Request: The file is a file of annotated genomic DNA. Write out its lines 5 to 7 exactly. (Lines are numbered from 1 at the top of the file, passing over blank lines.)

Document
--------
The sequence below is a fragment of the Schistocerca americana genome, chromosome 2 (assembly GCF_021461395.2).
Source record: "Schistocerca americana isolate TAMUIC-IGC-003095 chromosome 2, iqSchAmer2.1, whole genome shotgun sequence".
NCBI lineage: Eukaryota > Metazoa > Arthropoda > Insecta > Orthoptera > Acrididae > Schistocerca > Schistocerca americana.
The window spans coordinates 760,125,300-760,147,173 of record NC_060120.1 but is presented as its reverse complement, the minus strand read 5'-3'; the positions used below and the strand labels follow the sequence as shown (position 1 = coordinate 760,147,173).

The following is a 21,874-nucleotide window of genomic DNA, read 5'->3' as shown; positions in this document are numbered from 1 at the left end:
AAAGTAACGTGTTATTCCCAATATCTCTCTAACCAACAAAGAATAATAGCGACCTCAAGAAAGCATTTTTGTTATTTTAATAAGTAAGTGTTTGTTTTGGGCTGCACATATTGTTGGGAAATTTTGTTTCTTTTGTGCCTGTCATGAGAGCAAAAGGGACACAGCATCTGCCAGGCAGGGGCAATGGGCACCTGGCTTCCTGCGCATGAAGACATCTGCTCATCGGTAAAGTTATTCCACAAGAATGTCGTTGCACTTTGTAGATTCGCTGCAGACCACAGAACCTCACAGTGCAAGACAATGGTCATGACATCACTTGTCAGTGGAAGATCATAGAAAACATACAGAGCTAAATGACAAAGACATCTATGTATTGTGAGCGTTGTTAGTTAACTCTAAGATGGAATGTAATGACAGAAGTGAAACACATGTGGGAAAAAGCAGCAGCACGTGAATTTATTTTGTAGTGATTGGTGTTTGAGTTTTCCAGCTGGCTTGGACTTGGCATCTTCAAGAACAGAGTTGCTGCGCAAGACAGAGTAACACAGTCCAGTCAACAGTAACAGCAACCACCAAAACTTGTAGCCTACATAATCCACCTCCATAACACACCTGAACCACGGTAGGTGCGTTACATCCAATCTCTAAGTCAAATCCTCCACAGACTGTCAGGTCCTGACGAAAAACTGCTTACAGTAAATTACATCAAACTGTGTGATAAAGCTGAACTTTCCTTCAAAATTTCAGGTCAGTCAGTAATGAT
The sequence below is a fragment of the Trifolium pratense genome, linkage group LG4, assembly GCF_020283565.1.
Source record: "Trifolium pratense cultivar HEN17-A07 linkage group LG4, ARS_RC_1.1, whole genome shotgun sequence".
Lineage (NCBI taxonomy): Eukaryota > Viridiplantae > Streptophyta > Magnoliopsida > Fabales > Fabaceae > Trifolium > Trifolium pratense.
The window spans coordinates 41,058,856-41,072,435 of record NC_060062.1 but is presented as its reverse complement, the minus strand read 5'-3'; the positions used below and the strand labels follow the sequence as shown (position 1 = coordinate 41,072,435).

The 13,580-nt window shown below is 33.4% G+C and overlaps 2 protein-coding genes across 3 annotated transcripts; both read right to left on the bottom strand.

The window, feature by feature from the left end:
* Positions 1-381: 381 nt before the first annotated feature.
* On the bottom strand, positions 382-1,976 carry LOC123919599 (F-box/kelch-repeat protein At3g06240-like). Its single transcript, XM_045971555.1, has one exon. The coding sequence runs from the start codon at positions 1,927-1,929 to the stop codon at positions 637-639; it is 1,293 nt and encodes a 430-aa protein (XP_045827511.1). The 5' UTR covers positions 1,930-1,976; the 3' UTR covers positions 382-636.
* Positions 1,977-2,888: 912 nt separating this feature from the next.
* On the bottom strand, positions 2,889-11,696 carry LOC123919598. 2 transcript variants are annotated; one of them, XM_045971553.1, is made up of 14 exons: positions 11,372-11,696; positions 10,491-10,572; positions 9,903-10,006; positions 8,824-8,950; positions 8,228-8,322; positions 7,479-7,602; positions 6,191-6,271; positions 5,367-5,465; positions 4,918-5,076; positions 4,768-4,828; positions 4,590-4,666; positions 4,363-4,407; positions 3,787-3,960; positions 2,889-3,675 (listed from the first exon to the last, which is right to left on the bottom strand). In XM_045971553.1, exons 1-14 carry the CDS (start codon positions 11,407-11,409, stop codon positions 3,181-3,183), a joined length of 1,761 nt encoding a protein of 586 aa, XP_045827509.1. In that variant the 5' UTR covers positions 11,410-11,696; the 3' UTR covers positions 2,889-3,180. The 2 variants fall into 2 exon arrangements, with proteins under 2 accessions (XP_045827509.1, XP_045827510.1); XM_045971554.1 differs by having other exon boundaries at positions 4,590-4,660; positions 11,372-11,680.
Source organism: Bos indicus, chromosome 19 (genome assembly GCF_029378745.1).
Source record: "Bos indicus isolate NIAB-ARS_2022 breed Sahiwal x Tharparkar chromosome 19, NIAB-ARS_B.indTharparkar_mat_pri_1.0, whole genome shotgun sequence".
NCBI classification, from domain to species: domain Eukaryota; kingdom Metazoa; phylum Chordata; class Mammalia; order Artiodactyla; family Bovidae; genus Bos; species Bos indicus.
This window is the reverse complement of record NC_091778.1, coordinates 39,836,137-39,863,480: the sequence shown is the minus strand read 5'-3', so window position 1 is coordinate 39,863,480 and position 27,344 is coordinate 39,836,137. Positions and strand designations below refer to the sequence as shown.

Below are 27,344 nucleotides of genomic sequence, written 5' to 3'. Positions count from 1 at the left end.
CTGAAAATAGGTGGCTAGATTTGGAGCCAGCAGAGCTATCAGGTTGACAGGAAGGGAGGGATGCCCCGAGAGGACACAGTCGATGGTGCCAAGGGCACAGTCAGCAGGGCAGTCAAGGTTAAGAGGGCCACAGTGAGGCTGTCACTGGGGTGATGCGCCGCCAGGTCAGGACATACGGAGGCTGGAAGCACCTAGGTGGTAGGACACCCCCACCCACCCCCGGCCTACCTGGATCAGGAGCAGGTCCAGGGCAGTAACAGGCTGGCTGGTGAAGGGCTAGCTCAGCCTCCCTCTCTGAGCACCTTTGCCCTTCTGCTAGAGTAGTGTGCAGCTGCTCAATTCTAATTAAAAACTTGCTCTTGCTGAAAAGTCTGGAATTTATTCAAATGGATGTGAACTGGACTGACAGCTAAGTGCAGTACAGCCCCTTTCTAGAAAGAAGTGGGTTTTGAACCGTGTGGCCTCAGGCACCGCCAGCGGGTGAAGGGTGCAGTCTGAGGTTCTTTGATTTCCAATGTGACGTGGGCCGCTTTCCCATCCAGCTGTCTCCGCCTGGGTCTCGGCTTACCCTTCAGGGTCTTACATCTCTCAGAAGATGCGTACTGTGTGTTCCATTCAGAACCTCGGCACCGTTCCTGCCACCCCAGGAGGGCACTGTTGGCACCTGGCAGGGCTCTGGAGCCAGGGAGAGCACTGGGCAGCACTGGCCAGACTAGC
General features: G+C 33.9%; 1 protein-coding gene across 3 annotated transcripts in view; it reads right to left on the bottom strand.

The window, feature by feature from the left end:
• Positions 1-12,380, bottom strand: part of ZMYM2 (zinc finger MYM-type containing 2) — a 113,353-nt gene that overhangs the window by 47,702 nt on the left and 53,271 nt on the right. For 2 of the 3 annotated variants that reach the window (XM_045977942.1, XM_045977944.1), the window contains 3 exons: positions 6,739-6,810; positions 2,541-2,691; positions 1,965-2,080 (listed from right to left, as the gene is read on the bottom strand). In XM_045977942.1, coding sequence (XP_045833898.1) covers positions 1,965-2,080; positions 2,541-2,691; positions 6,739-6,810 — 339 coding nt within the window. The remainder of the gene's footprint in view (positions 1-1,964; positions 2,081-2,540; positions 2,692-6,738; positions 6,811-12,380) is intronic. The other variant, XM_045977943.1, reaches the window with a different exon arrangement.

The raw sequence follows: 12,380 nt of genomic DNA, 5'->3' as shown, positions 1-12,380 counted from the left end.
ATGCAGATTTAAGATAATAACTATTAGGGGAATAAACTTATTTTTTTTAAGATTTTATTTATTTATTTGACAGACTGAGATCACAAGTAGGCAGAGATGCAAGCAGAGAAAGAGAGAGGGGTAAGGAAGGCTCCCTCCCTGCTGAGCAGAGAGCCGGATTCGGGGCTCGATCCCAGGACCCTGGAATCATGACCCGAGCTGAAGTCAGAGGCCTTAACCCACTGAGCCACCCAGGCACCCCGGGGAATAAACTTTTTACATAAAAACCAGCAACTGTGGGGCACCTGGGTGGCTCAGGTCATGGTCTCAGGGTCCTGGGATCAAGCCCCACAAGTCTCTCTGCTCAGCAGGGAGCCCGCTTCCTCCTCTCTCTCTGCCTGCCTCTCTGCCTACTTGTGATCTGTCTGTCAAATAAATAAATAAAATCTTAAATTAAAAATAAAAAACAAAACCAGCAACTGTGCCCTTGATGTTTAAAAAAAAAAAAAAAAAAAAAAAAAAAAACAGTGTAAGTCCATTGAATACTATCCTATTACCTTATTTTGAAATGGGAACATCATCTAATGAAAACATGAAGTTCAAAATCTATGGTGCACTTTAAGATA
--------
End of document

The following is a 21,874-nucleotide window of genomic DNA, read 5'->3' as shown; positions in this document are numbered from 1 at the left end:
AAAGTAACGTGTTATTCCCAATATCTCTCTAACCAACAAAGAATAATAGCGACCTCAAGAAAGCATTTTTGTTATTTTAATAAGTAAGTGTTTGTTTTGGGCTGCACATATTGTTGGGAAATTTTGTTTCTTTTGTGCCTGTCATGAGAGCAAAAGGGACACAGCATCTGCCAGGCAGGGGCAATGGGCACCTGGCTTCCTGCGCATGAAGACATCTGCTCATCGGTAAAGTTATTCCACAAGAATGTCGTTGCACTTTGTAGATTCGCTGCAGACCACAGAACCTCACAGTGCAAGACAATGGTCATGACATCACTTGTCAGTGGAAGATCATAGAAAACATACAGAGCTAAATGACAAAGACATCTATGTATTGTGAGCGTTGTTAGTTAACTCTAAGATGGAATGTAATGACAGAAGTGAAACACATGTGGGAAAAAGCAGCAGCACGTGAATTTATTTTGTAGTGATTGGTGTTTGAGTTTTCCAGCTGGCTTGGACTTGGCATCTTCAAGAACAGAGTTGCTGCGCAAGACAGAGTAACACAGTCCAGTCAACAGTAACAGCAACCACCAAAACTTGTAGCCTACATAATCCACCTCCATAACACACCTGAACCACGGTAGGTGCGTTACATCCAATCTCTAAGTCAAATCCTCCACAGACTGTCAGGTCCTGACGAAAAACTGCTTACAGTAAATTACATCAAACTGTGTGATAAAGCTGAACTTTCCTTCAAAATTTCAGGTCAGTCAGTAATGAT
The sequence below is a fragment of the Trifolium pratense genome, linkage group LG4, assembly GCF_020283565.1.